Global news
(China IP)
Updated: 2012-03-14

1 US

EFF: Jailbreaking is not a crime

Global news

The Electronic Frontier Foundation stands out for jailbreaking, which enables users to hack their iPhone or iPad to run unauthorized code. Jailbreaking has been legal through exemptions in the Digital Millennium Copyright Act, but the exemption is set to expire in 2012. The EFF wants to expand it to specifically cover tablets and videogame systems through its campaign "Jailbreaking is Not a Crime."

2 UK

Photographers face copyright threat after shock ruling

Global news

Photographers who compose a picture in a similar way to an existing image risk copyright infringement now. UK souvenir maker Temple Island Collection Ltd. has won a ruling against New English Teas over the copyright of a photo of a London bus. Though the images are not identical, the judge ruled that the claimant's composition of the image, to include such features as the "visual contrast" of the bright red bus and monochrome background, were the photographer's "intellectual creation."

3 Pakistan

IPO Linkage program for students and industries

The Intellectual Property Organization of Pakistan (IPO) has launched a new program to explore avenues of mutual cooperation for establishing linkages among students and industries. A Record of Agreement between IPO and Centre of Law and Policy University of Management and Technology was signed on January 22nd. Participants highlighted IP related issues and stressed on adopting appropriate measures to curb counterfeiting and piracy besides giving legal protection to the genuine brand owners.

4 Russia

Court dismisses chanel's appeal in dispute over perfume trademark

On January 23rd, a commercial court of appeals upheld the court's dismissal of Chanel's lawsuit to cancel the patent watchdog's decision ceasing the legal protection of the Egoiste, one of Chanel's popular perfume trademarks, in Russia. Chanel argued that it had not been duly notified of the Patent Disputes Chamber meeting which ruled to end the trademark protection in 2004. Therefore, it was unable to prepare and submit documents to confirm the trademark's use in conformity with its international registration.

5 Japan

Ericsson name dropped from new Sony phone

Global news

Sony on January 10th launched its first mobile handset without the "Sony Ericsson" brand name, marking a symbolic end to its collaboration with Ericsson. The name change is a result of its decision to buy Ericsson's half of the partnership in October, 2011 for $1.47 billion. Ericsson CEO said that the separation was a "logical step," and that the decade long venture together had been a "perfect match."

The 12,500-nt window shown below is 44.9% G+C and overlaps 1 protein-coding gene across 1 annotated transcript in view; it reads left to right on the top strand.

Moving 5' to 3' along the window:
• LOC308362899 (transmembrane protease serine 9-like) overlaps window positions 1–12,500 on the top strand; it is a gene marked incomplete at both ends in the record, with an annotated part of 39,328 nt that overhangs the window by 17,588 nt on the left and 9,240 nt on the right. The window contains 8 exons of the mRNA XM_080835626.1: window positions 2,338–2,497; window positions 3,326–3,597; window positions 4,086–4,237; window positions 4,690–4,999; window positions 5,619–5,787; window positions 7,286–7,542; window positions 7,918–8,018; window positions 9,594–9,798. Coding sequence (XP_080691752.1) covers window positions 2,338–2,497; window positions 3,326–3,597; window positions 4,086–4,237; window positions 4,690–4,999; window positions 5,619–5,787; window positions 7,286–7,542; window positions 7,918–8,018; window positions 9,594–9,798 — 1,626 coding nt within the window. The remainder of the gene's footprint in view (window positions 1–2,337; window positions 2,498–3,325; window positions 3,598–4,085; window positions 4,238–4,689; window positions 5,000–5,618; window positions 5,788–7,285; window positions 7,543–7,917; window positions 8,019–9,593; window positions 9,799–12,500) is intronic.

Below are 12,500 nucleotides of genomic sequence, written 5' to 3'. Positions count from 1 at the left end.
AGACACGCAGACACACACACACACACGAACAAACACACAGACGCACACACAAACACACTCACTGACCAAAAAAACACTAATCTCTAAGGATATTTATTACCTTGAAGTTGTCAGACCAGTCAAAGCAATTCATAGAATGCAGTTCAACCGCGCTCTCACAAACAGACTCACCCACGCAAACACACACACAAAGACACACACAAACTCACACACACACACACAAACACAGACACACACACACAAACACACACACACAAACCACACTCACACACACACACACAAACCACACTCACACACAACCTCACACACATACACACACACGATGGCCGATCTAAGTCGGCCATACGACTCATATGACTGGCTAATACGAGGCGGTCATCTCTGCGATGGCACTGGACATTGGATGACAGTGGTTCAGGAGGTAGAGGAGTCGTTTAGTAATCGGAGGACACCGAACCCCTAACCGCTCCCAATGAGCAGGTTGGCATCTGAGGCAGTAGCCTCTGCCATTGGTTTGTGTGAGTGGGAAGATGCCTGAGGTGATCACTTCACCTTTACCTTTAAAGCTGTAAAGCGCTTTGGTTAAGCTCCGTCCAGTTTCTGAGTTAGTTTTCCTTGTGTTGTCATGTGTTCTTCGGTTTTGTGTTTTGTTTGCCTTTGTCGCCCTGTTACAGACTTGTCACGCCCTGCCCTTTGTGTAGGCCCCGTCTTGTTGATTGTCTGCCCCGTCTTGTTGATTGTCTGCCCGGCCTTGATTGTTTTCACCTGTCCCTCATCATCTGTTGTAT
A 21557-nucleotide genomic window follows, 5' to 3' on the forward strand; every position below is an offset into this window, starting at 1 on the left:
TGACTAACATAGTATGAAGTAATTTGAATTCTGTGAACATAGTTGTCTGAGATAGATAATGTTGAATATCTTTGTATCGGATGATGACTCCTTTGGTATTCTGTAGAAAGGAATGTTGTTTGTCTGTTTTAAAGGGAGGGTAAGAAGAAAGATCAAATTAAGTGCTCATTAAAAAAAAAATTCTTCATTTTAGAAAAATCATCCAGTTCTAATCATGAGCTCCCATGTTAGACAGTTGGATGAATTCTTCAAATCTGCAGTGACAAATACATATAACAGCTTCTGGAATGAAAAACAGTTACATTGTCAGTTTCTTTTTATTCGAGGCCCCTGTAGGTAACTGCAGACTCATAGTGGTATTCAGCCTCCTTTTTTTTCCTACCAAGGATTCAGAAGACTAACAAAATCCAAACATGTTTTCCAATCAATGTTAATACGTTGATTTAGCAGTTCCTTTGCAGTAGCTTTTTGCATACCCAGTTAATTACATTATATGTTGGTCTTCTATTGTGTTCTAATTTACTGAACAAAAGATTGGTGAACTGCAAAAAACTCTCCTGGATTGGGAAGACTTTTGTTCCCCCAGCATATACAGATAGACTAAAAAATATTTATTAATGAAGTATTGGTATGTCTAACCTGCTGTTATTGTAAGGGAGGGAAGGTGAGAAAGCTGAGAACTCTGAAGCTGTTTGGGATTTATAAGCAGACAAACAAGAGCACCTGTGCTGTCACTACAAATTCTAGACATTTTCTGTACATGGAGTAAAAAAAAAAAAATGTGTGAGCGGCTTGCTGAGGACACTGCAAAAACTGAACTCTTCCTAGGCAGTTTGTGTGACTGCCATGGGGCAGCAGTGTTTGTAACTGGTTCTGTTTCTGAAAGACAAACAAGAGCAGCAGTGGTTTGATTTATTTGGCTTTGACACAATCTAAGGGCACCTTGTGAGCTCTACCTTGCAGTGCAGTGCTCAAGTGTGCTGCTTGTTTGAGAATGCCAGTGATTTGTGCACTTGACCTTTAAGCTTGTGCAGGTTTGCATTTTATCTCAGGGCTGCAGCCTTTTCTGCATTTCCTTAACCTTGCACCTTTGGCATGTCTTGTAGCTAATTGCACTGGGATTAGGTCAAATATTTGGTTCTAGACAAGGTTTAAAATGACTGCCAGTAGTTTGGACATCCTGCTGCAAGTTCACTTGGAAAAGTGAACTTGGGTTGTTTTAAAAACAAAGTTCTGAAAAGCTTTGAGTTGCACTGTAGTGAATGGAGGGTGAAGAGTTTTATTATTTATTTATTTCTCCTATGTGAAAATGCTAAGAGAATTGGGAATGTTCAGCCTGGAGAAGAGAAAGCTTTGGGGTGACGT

6 Australia

"Nuckin Futs" snack to be sold in australia

Global news

A snack called "Nuckin Futs" has got the green light to be sold in Australia after regulators accepted the profanity it parodies was part of everyday speech. After a year of rejection, the trademark is accepted on condition that the product would not be marketed to children. Lawyers for the company said the product, mostly comprising edible nuts, would only be sold in pubs, nightclubs and other entertainment venues.

7 Trinidad and Tobago

Artists contemplate copyright

WIPO consultant Mary-Ann Richards speaks to Art Society members at NAPS about copyright issues. In January, the Art Society of Trinidad and Tobago gathered members and interested parties for a panel discussion about copyright. The focus of many questions on details related to artists' rights in their works and the misunderstandings that result was unsurprising. Mary-Ann Richards, WIPO consultant and Regional coordinator made a speech on the evolution of copyright.

8 US

Sopa, for or against it?

Global news

By far, the Stop Online Piracy Act (SOPA) and Protect Intellectual Property Act (PIPA) are essentially dead, but in January, the U.S. witnessed a strong opposition to the antipiracy bills. Wikipedia, Reddit, WordPress, Mozilla and BoingBoing shut down their sites in protestation. Google and Facebook say that SOPA threatens the "open" spirit that has led to the innovation we value in the internet. However, since the bills are aiming at fighting against acts of IP theft such as illegal filesharing and copying of movies and video games, they also have supporters from traditional media that rely on copyright to do business like Hollywood movies to brands like L'Oreal. But no matter how SOPA and PIPA end in America, they have definitely set an example for the legislation work of other countries. Ireland is soon to have a law similar to SOPA passed that would give music and movie companies the power to force Irish ISPs to block access to sites suspected of having copyright infringing material on them. Let's just wait and see how many countries will follow their steps.

9 U.S.

MegaUpload user data set for deletion

Global news

The companies that store the data of millions of MegaUpload users plan to start deleting their accounts. The site was shut down on January 19th following the arrest of seven men, including the company's founder Kim Dotcom, in New Zealand on U.S. accusations that they facilitated millions of illegal downloads of films, music and other content, costing copyright holders at least $500 million in lost revenue.

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